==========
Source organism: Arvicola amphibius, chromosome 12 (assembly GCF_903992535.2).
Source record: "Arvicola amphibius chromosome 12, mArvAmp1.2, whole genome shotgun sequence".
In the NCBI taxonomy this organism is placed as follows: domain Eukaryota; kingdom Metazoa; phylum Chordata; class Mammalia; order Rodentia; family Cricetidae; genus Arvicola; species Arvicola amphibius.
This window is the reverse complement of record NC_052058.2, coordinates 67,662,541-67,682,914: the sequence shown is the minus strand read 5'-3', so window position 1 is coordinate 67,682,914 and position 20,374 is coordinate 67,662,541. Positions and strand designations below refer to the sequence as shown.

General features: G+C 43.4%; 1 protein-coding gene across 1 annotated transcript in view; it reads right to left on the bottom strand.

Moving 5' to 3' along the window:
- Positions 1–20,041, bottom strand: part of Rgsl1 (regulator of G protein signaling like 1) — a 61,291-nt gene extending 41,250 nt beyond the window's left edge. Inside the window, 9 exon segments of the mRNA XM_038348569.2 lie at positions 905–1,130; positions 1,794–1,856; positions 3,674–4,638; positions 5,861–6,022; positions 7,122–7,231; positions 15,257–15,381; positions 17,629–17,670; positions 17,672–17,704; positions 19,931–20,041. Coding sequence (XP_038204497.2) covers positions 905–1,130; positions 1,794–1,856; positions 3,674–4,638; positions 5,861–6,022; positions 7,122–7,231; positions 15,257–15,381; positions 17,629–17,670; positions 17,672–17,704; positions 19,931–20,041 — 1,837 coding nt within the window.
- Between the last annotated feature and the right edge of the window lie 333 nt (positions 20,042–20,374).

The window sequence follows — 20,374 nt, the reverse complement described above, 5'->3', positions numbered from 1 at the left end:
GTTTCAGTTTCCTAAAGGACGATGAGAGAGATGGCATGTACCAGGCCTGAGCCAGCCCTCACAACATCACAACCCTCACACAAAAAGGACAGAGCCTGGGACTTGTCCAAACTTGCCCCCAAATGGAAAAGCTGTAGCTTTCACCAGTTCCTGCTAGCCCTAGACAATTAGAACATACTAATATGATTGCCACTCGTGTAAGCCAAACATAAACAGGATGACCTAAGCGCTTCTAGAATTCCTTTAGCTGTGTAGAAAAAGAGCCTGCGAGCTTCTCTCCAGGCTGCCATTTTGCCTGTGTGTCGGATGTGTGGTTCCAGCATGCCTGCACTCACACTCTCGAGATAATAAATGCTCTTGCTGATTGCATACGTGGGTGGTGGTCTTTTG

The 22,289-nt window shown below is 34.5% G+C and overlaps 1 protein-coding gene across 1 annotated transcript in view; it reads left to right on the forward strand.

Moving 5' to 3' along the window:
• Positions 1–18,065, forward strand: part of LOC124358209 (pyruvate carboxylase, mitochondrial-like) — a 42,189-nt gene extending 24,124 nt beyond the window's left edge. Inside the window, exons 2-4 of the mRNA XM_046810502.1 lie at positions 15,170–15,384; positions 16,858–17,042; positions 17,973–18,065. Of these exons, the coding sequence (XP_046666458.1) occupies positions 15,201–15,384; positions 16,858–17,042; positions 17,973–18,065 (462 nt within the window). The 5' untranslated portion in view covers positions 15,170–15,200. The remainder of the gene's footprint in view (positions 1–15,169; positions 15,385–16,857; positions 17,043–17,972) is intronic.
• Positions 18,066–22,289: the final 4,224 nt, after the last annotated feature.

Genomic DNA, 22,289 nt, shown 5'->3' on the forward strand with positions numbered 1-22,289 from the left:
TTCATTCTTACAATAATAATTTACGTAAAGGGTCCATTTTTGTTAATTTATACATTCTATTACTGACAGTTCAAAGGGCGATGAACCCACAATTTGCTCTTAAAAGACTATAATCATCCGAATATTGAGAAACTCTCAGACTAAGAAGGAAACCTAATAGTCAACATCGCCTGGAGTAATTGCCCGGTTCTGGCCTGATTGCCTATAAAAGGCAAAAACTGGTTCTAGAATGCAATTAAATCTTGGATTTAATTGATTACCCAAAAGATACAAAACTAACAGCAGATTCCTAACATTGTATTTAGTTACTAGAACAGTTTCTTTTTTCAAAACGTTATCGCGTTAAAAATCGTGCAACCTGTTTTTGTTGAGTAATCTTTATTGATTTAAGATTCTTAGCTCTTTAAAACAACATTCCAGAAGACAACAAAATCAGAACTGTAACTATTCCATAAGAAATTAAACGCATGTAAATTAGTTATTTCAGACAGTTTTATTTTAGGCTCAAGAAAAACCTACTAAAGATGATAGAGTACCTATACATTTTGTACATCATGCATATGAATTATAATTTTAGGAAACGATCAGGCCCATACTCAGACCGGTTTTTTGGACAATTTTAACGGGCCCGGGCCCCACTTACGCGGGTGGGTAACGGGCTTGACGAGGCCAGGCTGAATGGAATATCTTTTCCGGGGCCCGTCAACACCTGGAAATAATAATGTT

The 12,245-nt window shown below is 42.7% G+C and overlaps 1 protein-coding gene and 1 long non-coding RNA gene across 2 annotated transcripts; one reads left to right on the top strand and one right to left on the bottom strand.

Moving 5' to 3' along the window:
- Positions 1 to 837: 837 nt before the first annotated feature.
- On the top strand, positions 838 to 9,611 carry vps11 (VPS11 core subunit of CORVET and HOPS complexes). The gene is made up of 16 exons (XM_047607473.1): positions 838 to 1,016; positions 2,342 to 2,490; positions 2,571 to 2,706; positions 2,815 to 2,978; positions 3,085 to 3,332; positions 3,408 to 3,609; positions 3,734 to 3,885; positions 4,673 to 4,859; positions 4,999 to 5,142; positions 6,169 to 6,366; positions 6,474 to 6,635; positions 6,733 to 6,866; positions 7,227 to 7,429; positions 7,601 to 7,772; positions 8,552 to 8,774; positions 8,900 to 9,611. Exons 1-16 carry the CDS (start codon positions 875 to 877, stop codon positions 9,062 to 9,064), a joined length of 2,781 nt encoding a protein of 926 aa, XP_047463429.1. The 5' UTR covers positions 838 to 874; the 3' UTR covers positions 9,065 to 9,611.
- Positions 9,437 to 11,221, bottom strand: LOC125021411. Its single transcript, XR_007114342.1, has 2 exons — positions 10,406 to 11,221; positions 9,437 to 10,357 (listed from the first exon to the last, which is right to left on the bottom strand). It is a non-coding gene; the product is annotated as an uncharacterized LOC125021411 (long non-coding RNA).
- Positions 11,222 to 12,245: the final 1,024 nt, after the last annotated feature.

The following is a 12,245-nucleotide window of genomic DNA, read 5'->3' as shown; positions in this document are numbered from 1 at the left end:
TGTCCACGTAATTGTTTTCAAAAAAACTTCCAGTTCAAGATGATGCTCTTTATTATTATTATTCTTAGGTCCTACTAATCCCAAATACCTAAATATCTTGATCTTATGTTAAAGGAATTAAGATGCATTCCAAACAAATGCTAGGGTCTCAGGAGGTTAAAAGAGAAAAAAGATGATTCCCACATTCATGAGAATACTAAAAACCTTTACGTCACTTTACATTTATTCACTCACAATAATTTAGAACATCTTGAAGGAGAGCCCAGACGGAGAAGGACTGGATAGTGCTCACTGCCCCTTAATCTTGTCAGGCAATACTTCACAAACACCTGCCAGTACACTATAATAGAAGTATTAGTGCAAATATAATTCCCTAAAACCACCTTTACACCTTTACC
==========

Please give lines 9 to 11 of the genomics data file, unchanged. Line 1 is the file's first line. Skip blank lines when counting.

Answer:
The window sequence follows — 20,374 nt, the reverse complement described above, 5'->3', positions numbered from 1 at the left end:
GTTTCAGTTTCCTAAAGGACGATGAGAGAGATGGCATGTACCAGGCCTGAGCCAGCCCTCACAACATCACAACCCTCACACAAAAAGGACAGAGCCTGGGACTTGTCCAAACTTGCCCCCAAATGGAAAAGCTGTAGCTTTCACCAGTTCCTGCTAGCCCTAGACAATTAGAACATACTAATATGATTGCCACTCGTGTAAGCCAAACATAAACAGGATGACCTAAGCGCTTCTAGAATTCCTTTAGCTGTGTAGAAAAAGAGCCTGCGAGCTTCTCTCCAGGCTGCCATTTTGCCTGTGTGTCGGATGTGTGGTTCCAGCATGCCTGCACTCACACTCTCGAGATAATAAATGCTCTTGCTGATTGCATACGTGGGTGGTGGTCTTTTG

The 22,289-nt window shown below is 34.5% G+C and overlaps 1 protein-coding gene across 1 annotated transcript in view; it reads left to right on the forward strand.